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A Guide to Dentistry Courses

Dentistry is the branch of medicine that is focused on the study, diagnosis, treatment and prevention of diseases and conditions involving the mouth, and associated structures, and how these conditions can impact the human body. Dental care and health is extremely important, and it is imperative that dentists and dental assistants are prepared for their career in dentistry through education and training.


An undergraduate degree in dentistry will give a foundation knowledge of dental science, as well providing experience for students. You will study modules on anatomy, physiology, biology, patient care, and pharmacology.

Your degree will be delivered in a mixture of modes. These will include lectures and seminars, as well as technical and practical sessions. You may also be required to take part in a work placement, in order to develop your clinical skills. Clinical teaching will be a large part of your course, to ensure that you have practical knowledge as well as theory.


Depending on where you choose to study, you may be able to specialise towards the end of your degree. This specialisation can influence where you choose to work after you have gained your dentistry degree. For example, you may choose to become a dental surgeon, which will require further training. Common specialisations include:

  • Dental Public Health
  • Endodontics
  • Oral and Maxillofacial Pathology
  • Paediatric Dentistry
  • Orthodontics
  • Oral Surgery
  • Periodontics
  • Prosthodontics

If your course requires you to write a dissertation or pass a clinical module/exam in a certain area, this will give you the opportunity to further explore a favoured area of dentistry.

Accreditation and certification

The accreditation of your degree will depend on where you study. Different countries have different accreditation systems. Typically, you can expect to be awarded a Bachelor of Dental Surgery (BDS), or a Bachelor of Science (BSc).

As well as gaining your degree, you will also need to gain professional qualifications. These will differ depending on your country, but your institution will be able to provide you with more information about any required professional qualifications. For example, you may need to be registered with the General Dental Council (GDC).

Timeframe and further studies

Generally, a degree in Dental Surgery will take 5 to 6 years to complete. If you choose to study for a BSc degree in Oral and Dental Health Sciences or Dental Hygiene and Therapy, this is likely to take three to four years, but will not permit you to work as a dental surgeon. A foundation degree, diploma or certificate can last up to two years when studied full-time.

On successful completion of your dentistry course, you can choose to either seek employment in your chosen area, or further your studies. Continuation of your studied could come in the form of a postgraduate degree, such as a masters or PhD, or a graduate diploma or certificate.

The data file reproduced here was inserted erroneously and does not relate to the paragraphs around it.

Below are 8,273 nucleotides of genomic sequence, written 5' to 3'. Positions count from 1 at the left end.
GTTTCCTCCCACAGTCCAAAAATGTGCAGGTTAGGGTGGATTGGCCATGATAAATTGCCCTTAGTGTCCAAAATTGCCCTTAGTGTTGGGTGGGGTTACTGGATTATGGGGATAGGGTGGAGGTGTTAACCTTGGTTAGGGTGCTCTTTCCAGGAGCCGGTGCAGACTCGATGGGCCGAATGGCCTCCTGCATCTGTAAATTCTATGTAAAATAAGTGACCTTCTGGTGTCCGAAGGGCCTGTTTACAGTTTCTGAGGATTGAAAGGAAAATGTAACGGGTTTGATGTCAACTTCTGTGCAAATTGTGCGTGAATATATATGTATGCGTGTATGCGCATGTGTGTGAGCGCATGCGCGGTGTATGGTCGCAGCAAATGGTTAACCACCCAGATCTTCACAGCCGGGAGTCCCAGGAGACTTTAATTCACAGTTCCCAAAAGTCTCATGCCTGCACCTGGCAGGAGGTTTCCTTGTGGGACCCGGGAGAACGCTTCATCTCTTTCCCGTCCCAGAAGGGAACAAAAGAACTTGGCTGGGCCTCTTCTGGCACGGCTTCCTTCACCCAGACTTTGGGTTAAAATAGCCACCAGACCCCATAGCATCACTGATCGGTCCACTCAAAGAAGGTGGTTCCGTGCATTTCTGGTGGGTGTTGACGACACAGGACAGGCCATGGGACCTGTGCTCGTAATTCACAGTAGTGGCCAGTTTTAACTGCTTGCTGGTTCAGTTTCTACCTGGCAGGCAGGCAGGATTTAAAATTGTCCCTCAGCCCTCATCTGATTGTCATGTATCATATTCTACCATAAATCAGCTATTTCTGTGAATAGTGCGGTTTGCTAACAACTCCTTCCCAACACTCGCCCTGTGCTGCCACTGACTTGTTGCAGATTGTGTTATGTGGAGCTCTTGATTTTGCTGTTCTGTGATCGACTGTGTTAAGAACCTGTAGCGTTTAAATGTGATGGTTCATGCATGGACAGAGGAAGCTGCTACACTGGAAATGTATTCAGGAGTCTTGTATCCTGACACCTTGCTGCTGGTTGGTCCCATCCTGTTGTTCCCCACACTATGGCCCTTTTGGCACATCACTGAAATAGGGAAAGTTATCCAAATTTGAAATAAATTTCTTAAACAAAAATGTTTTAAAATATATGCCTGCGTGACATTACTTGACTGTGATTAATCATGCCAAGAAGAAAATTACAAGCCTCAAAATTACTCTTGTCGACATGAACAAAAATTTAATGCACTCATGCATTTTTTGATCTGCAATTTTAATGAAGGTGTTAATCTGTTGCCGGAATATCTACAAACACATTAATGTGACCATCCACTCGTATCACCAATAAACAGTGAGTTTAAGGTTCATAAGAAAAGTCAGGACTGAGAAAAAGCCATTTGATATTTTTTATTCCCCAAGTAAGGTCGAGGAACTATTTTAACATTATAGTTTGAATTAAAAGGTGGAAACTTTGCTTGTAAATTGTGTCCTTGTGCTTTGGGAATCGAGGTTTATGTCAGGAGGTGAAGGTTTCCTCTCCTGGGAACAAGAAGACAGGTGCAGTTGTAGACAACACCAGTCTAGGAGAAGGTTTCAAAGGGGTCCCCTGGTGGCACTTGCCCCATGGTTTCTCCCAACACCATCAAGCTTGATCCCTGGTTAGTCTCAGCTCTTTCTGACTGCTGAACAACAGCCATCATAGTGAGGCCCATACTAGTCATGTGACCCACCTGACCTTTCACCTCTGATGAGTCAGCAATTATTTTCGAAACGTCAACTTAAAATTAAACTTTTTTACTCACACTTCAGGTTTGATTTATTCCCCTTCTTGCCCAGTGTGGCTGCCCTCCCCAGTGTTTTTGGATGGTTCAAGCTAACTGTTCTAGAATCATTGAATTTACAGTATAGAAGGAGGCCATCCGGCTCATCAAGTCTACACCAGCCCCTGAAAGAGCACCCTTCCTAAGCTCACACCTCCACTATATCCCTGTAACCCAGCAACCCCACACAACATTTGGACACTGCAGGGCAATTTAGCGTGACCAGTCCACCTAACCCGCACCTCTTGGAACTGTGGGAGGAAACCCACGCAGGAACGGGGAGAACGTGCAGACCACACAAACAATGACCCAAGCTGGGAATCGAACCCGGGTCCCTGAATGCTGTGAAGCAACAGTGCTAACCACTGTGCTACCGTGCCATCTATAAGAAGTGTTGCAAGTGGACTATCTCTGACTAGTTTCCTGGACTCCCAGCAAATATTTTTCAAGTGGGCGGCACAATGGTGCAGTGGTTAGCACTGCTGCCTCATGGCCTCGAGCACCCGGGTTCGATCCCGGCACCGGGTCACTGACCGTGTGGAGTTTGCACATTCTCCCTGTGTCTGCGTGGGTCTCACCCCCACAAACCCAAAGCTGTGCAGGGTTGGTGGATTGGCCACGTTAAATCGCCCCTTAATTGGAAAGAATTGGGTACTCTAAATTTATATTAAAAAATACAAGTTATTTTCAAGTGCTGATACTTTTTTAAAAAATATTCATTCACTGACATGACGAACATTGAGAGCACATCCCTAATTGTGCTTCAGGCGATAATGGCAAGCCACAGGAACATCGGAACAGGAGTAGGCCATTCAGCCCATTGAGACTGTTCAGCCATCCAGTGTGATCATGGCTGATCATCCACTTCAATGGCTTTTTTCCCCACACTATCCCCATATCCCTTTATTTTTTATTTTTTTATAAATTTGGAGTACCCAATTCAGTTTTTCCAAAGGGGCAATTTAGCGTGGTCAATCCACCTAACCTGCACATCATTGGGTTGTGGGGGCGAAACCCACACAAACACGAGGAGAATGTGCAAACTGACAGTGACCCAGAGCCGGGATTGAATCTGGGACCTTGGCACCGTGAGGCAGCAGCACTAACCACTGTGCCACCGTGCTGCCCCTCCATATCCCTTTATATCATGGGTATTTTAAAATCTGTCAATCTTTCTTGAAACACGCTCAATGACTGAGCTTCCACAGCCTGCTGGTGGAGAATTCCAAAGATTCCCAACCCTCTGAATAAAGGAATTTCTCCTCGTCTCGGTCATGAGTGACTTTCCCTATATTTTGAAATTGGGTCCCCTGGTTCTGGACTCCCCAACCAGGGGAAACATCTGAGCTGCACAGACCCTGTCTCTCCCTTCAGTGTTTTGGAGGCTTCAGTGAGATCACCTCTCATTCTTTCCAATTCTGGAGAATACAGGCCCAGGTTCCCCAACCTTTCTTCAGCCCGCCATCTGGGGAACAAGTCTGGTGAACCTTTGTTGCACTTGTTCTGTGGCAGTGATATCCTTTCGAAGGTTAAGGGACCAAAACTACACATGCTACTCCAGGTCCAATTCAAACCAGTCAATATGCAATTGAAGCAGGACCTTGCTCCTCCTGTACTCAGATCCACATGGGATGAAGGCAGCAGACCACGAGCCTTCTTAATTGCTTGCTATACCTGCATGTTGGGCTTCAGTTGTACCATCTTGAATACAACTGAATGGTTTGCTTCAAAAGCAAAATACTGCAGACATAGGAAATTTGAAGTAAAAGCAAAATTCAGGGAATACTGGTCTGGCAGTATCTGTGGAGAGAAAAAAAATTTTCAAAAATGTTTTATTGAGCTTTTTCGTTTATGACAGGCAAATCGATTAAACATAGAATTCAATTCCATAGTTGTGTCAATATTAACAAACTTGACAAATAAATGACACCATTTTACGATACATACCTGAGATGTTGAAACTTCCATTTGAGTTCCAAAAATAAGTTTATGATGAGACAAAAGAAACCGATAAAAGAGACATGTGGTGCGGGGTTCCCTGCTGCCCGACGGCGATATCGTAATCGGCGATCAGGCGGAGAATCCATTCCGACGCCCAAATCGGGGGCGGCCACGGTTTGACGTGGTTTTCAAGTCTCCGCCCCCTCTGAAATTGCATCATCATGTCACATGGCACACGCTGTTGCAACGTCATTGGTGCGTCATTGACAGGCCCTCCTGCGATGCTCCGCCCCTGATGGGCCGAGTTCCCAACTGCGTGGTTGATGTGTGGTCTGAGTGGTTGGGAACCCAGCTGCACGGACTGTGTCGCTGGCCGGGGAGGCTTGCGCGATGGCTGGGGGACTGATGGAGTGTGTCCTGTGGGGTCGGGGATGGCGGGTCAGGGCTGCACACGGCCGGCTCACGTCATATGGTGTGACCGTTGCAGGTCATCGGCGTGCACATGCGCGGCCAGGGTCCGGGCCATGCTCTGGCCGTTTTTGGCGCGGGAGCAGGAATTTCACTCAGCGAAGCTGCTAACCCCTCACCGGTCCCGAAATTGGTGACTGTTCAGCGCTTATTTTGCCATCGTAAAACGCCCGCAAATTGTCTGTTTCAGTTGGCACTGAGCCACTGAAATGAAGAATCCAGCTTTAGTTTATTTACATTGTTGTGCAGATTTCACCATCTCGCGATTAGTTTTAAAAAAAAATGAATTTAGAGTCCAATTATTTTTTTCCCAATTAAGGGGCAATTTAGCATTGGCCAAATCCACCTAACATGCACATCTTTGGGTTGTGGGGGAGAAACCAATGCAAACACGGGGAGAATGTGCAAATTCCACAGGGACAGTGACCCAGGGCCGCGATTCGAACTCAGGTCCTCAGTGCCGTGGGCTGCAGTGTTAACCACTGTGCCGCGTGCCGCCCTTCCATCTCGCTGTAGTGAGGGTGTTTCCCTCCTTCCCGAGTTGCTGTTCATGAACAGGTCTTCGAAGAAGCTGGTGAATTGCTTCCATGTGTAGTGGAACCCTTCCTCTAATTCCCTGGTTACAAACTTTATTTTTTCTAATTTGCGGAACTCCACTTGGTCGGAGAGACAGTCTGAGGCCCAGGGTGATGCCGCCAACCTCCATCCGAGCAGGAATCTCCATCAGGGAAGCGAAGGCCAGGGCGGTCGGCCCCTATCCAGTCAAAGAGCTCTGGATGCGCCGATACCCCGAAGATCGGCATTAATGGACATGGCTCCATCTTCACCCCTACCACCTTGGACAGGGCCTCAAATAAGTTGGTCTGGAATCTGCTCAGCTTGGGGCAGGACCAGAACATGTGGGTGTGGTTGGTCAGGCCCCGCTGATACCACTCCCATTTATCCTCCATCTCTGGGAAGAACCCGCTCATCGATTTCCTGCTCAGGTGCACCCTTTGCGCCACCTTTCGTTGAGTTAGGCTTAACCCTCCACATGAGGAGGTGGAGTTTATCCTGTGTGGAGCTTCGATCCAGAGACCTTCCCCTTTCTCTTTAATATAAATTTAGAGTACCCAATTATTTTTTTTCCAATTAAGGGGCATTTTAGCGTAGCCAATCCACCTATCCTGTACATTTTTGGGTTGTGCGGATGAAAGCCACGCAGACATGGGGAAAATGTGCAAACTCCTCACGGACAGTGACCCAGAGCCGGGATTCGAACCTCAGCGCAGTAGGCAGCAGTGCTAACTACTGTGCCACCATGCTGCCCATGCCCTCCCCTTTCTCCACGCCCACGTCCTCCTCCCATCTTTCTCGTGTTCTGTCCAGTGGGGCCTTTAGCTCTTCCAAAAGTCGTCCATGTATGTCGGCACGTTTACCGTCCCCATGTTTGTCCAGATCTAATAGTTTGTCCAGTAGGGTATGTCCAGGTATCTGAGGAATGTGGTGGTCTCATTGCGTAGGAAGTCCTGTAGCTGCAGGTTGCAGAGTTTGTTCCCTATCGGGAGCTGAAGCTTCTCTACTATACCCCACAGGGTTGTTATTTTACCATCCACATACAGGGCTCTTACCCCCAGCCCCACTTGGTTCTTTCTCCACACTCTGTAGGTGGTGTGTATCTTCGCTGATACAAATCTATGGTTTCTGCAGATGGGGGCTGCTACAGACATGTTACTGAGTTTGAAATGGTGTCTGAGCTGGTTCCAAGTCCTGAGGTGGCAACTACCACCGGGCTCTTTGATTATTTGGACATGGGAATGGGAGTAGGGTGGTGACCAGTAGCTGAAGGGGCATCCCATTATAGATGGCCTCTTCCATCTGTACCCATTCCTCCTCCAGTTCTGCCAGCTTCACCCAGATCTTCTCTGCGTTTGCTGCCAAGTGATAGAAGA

Entry requirements

The entry requirements for a degree in dentistry will differ depending on where you choose to study. Some universities may require you to sit an entrance exam, where others may rely on previous exam results. Some universities may prefer you to have studied certain subjects, and others may consider previous relevant work experience.

You can expect the entry requirements for a dental degree to be high, as this reflects the demanding nature of the course. You may also be required to submit a personal statement, as well as attending an interview.

You should check each institution to see what entry requirements they have for their dentistry programmes.

Funding your studies

Tuition fees for international students are not fixed. This means that they can vary greatly from institution to institution. You should make sure that you are aware of how much your course will cost you.

You may be eligible for a scholarship or funding. This could be awarded by your institution, or by a separate funding body. For more information, visit our scholarships and funding section.

Career options

The most popular destination for graduates of dental surgery, as well as other related dental degrees, is to work as a dentist in some capacity. This may be in a private dental practice, a hospital, or an NHS clinic. There will also be employment opportunities in specialist practice, research and teaching.

A dentistry degree will provide dental students with a high level of communication skills, as you are expected to interact with a wide variety of people. You will also be able to work independently, managing your time to ensure you are providing good care to your patients.

Degrees in Dentistry Masters in Dentistry

Highlighted courses in Dentistry

Dentistry Master Degree

Vilnius University Lithuania

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Dentistry MSc, PhD

University of Alberta Canada

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Dentistry BSc, MSc

University of Pécs Hungary

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5-Year DMD - Dentistry DMD

Medical University of Lodz Poland

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Dental Medicine DMD

New Vision University Georgia

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Dental Assistant UG:Diploma

International Career Institute United Kingdom

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Surgical Dentistry MClinDent

University of Edinburgh United Kingdom

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Dentistry (English Medium) Specialist/Technical

Kazan Federal University Russian Federation (the)

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View all courses in Dentistry

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